When The Going Gets Rough, Some Pampering Can Go A Long Way
Nancy Davis peruses a magazine while waiting for her hair color to set.
She goes to “home,” a Groton wellness center, every five weeks to get her hair done, regardless of the economic news.
”You don't ask a woman who colors her hair if they're going to stop,” the Quaker Hill resident says emphatically. “You just don't stop coloring your hair.”
Other customers say they will cut down on driving to save gas money. They will forgo a night out and they will keep their homes a little cooler this winter.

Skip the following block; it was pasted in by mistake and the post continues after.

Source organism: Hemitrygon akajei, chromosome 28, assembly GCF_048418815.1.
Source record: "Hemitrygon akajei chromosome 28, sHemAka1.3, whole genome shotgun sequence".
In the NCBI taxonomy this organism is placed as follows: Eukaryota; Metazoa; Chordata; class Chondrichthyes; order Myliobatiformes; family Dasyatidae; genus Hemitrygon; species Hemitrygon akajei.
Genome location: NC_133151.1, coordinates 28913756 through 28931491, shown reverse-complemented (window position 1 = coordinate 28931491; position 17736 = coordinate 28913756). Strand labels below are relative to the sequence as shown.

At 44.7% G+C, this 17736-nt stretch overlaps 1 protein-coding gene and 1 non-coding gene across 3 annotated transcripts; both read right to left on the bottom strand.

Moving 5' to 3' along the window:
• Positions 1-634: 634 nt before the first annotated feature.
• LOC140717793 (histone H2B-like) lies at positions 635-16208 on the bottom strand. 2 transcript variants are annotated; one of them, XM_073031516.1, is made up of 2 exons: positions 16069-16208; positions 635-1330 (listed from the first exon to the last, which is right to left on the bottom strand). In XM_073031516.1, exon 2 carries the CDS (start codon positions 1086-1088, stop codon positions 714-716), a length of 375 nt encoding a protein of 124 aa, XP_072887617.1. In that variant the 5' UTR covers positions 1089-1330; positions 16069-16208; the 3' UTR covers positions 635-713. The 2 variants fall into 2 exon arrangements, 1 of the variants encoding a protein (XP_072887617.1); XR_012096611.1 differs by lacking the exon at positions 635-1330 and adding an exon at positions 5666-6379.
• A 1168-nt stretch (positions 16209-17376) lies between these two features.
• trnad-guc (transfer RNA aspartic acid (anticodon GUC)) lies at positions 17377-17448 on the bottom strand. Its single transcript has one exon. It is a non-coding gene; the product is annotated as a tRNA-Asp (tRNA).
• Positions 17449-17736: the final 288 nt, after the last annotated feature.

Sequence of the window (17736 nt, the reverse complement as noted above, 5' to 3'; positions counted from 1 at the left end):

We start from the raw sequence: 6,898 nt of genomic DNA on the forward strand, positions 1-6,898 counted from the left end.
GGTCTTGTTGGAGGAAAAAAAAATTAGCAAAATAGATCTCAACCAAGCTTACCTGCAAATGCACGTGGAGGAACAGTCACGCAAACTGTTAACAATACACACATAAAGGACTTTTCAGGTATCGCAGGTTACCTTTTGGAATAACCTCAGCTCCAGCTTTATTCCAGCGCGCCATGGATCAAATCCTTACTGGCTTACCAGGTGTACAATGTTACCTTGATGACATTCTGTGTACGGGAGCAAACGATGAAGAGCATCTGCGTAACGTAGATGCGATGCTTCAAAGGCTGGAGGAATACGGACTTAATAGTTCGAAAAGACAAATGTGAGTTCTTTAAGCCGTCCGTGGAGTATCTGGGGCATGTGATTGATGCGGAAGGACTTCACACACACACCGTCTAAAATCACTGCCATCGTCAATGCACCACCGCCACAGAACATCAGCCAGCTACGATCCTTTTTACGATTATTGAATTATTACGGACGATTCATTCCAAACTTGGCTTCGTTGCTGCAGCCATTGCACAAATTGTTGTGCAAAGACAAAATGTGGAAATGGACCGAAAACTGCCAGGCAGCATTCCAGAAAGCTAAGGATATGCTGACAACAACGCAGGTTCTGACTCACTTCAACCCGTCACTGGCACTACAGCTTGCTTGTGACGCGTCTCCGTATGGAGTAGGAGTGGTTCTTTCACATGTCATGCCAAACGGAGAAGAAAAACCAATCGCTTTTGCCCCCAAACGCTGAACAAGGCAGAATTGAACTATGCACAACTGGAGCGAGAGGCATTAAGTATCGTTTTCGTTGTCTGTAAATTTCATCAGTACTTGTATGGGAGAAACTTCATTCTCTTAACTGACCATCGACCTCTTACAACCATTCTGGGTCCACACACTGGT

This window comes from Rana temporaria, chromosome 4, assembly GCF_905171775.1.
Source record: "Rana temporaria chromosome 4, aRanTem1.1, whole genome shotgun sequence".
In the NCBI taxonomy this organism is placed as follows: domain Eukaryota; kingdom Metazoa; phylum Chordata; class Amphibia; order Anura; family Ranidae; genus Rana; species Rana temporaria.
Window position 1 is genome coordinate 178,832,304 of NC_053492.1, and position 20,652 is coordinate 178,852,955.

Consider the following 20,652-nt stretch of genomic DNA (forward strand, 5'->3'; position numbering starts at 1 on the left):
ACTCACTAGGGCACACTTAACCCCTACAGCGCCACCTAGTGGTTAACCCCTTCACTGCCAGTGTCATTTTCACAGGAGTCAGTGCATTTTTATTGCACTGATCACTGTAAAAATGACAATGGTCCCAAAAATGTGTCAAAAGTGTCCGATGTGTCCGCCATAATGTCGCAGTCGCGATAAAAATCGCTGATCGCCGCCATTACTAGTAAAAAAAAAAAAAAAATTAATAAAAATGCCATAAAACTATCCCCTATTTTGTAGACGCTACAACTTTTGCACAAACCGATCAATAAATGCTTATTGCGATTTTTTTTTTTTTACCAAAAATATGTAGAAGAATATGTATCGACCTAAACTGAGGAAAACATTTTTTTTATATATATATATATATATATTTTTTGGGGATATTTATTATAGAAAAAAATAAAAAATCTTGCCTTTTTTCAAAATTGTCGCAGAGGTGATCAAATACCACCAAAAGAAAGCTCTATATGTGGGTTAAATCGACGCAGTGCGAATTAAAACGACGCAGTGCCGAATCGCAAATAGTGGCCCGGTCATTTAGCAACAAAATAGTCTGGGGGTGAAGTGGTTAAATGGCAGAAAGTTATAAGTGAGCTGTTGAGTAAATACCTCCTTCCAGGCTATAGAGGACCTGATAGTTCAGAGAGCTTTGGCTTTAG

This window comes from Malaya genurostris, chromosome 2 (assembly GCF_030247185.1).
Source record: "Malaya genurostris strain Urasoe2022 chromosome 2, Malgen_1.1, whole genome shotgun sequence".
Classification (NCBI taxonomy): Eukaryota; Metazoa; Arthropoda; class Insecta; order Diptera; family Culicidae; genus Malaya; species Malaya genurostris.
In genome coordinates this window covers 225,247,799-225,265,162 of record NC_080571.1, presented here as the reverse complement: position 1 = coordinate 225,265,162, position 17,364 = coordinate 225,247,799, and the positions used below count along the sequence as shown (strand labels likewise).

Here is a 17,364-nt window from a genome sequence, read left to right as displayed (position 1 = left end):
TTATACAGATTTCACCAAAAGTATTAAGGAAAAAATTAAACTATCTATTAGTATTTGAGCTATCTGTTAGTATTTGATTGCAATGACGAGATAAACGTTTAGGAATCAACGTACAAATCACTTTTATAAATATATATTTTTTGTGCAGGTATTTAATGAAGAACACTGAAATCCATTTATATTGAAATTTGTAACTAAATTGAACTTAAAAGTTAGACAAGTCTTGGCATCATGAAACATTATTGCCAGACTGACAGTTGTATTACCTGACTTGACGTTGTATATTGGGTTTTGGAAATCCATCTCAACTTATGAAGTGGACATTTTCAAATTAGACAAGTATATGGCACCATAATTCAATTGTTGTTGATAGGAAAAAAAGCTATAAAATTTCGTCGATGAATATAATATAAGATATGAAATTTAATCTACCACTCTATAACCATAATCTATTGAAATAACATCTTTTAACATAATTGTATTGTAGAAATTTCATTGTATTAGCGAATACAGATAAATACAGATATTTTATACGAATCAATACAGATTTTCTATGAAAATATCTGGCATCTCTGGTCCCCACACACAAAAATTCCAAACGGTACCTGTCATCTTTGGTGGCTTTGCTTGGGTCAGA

But they will not skip their hair appointment, massage or yoga class at “home.”
”People think I have disposable income. I don't,” says Sarah Wills, of Groton, who pays for her facial using money from a yard sale. “I just recognize the importance of doing something for myself, and this is a place where I can afford it.”
Kyla Wright, who opened the business six months ago, says she has priced the menu of services according to the economy. The cost of a haircut is in line with industry standards but she has lowered the cost of a massage to $45 an hour, while many spas charge $60 and up.
She sends out daily e-mails to about 300 people, offering a 20 percent discount on unbooked time slots for massages, nail care and skin care. The money the business loses in discounted spa services, Wright makes up with hair care. “I manage. We manage,” Wright says. “I'm not looking to be a millionaire. I'm just looking to survive and be a good person in the community.”
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